ONE review of Shakespeare's Rose Theatre's Henry V ended with a very short question: Why?

Why had director Gemma Fairlie cast Maggie Bain as King Harry for this summer's production at the castle car park, York?

It is worth repeating Gemma's reasoning: "We auditioned a huge range of actors of all genders for this role, but no-one quite captured the complexity of the character like Maggie," she said.

"Henry is such an iconic figure for the English, he is sometimes more myth than man. But we have to understand why thousands followed him into battle, while also seeing the weight of that responsibility for the nation on his shoulders.

"Henry has a wit, a charm and a charisma that is infectious, and Maggie has that in spades. I know that the audience will fall in love with Henry through her, while hopefully questioning how constructed the public persona of a King is by seeing a woman play a man." So, why not, in other words.

"What we're looking to do is tell the story and gender is not part of that," says Maggie. "We've worked with a fantastic movement and fight director, Jonathan [Holby]who's been in the Army and has been instrumental in talking about the physicality of the play, especially the army scenes.

"There's no one way of playing the masculinity of Henry; there are as many ways of doing that as there are men and women, but my job is to understand what it is to be in Henry's army and to be head of the army."

Maggie's rule of thumb is a familiar one among actors: "As always, you have to play for the truth," says the Black Mirror star. "You have to think about what you're asking them to do as their leader, to do the impossible for Henry, for their country.

"It would be easy to be caught up in all that, to be intimidated by having to say those speeches, but when you're lucky enough to be part of a fantastic ensemble, and I'm saying these lines to these incredible actors, all I can think about is being as truthful to them as they are to me. My journey and my delivery of those lines is just as much affected by they do as I do."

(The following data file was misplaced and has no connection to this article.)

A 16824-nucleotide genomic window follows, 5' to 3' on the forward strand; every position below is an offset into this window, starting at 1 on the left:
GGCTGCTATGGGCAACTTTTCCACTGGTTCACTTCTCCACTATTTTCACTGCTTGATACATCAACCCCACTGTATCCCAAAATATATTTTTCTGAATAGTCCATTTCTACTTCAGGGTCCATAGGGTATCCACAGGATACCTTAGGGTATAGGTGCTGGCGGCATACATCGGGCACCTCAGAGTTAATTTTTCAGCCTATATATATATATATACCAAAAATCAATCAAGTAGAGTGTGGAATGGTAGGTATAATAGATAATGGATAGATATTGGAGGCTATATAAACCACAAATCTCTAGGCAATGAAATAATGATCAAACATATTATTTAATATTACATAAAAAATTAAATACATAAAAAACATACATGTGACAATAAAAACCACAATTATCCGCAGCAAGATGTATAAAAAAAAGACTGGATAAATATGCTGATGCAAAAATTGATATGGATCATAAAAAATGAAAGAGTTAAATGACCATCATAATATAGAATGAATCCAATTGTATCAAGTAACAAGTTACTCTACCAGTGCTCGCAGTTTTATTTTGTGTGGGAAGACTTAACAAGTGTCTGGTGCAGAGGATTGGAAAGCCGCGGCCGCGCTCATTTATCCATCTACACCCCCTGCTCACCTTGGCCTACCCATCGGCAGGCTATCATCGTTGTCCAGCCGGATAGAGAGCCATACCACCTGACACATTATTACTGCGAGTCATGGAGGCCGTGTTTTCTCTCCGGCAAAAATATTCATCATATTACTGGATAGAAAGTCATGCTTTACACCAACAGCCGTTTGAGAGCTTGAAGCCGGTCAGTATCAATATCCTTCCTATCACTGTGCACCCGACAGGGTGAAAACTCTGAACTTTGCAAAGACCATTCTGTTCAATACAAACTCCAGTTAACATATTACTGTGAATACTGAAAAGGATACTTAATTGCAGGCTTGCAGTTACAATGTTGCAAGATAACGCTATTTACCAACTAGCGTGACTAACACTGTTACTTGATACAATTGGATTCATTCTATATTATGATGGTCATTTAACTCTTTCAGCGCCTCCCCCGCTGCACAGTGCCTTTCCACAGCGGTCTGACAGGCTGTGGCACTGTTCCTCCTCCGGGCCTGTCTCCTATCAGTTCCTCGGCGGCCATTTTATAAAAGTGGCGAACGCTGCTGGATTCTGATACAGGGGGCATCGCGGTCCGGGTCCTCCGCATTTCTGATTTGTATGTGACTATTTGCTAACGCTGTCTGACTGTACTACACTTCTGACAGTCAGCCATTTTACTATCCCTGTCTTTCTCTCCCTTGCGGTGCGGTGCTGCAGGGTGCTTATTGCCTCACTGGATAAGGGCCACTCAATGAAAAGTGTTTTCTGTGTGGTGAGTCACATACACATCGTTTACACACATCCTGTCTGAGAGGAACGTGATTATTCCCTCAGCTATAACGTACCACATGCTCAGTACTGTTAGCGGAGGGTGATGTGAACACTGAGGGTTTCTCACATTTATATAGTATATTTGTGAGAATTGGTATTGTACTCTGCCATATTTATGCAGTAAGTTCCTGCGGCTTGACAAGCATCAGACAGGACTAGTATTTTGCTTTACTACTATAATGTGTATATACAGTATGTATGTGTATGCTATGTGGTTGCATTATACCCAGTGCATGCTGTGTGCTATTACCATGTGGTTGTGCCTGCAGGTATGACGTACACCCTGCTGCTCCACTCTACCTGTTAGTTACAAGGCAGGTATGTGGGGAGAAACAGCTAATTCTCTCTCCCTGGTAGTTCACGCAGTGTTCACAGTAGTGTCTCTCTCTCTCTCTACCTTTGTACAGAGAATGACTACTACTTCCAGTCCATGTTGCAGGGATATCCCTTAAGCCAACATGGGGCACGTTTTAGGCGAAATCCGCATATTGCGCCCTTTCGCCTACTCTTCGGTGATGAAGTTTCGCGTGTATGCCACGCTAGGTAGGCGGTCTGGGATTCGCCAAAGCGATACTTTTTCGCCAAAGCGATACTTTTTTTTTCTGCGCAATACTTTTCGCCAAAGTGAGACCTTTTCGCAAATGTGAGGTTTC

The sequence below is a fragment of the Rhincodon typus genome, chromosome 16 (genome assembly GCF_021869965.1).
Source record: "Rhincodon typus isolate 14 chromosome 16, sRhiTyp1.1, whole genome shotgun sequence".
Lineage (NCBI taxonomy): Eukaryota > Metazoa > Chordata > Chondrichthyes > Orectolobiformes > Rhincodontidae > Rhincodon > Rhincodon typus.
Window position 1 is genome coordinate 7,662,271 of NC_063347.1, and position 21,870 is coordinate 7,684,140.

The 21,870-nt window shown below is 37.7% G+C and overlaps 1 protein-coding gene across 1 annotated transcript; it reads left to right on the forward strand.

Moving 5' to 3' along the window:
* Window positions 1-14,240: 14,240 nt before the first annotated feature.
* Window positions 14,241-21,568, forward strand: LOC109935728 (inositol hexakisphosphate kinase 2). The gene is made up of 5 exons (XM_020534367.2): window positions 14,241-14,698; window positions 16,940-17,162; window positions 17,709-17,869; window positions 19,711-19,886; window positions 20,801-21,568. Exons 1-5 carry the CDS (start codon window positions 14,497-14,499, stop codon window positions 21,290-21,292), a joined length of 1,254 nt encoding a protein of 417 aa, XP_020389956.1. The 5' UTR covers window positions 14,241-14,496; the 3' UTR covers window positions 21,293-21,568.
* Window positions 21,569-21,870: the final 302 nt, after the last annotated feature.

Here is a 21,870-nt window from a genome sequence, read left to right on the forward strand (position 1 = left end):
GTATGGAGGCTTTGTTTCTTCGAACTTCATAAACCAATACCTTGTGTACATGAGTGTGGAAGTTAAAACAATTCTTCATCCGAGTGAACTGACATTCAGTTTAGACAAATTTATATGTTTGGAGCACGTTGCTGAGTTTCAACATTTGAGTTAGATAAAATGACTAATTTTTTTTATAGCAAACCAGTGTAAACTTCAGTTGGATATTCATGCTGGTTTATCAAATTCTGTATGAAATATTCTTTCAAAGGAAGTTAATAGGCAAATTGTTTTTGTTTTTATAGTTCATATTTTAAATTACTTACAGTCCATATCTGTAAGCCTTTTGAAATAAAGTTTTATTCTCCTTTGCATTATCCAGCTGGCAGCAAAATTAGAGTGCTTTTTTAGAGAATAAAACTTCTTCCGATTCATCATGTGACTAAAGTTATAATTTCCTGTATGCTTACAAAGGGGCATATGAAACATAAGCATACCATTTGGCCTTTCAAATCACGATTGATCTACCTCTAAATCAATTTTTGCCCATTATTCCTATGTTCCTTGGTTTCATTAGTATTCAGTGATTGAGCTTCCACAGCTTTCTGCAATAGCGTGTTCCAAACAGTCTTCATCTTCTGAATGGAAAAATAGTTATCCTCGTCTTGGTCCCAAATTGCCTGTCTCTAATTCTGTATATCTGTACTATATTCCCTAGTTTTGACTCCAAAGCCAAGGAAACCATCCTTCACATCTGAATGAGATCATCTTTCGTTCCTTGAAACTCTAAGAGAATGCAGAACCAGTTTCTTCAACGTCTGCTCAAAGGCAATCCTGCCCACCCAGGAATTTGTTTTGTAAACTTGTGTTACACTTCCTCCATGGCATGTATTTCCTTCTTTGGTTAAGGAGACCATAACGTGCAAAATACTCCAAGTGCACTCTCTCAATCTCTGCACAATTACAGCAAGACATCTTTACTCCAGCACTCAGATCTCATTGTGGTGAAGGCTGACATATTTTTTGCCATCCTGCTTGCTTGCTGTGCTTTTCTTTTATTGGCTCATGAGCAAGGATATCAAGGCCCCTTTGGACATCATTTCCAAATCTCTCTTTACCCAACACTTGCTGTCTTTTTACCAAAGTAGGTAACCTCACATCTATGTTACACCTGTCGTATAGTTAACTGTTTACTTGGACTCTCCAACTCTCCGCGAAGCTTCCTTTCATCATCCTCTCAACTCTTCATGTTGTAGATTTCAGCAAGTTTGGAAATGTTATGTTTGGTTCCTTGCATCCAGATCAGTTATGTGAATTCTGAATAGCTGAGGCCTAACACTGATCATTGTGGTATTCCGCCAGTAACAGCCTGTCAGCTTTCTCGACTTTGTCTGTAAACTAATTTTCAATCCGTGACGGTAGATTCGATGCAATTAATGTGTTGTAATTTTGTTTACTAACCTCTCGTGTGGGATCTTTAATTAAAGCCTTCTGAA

Maggie was cast only two weeks before the Lunchbox Theatrical Productions casts gathered for rehearsals in a specially assembled tented village at York Designer Outlet. "We had one meeting before we began, and Gemma had a very clear vision of the play, but she also said 'Henry is yours to do what you want with'," she says.

"She's incredibly clear in her directing but she also asked our opinions in rehearsal so that the piece makes utter sense, while also working out how to play it in this gigantic space, so throughout it's felt like we've found this play together, which is a brilliant way to do it."

All the Shakespeare's Rose Theatre actors appear in two plays, each peopled by the same set of performers. In Maggie's case, she plays Antonia, the usurping Duchess of Milan, in Philip Franks's production of The Tempest. "I read for a few different things with the casting director, such as Ariel, the spirit, in The Tempest, but not Antonio," she says.

You read that right. Whereas Maggie's Henry V is a woman playing a man, Antonio has been transformed into Antonia. "With so many actors in each ensemble, it's difficult to cast each play, but they've done it so well and the casting director has done an amazing job with everyone thrilled to be part of it.

"And luckily for me, as I have so much to do in Henry V, I get a lot of time in The Tempest to sit at the side."

What does she make of Antonio becoming Antonia? "You're now looking at a brother-sister dynamic with Sebastian, rather than brother-brother, and that gives their scenes together a different resonance," says Maggie.

The Glaswegian actress is enjoying her pop-up Shakespearean theatre season in York. "As a company, we're having the best time, discovering the best restaurants and just generally having a lovely time," she says. "It's a very easy city to slip into."

Shakespeare's Rose Theatre, York, runs until September 1. Box office: 0844 847 2483 or 01904 623568 or at

Charles Hutchinson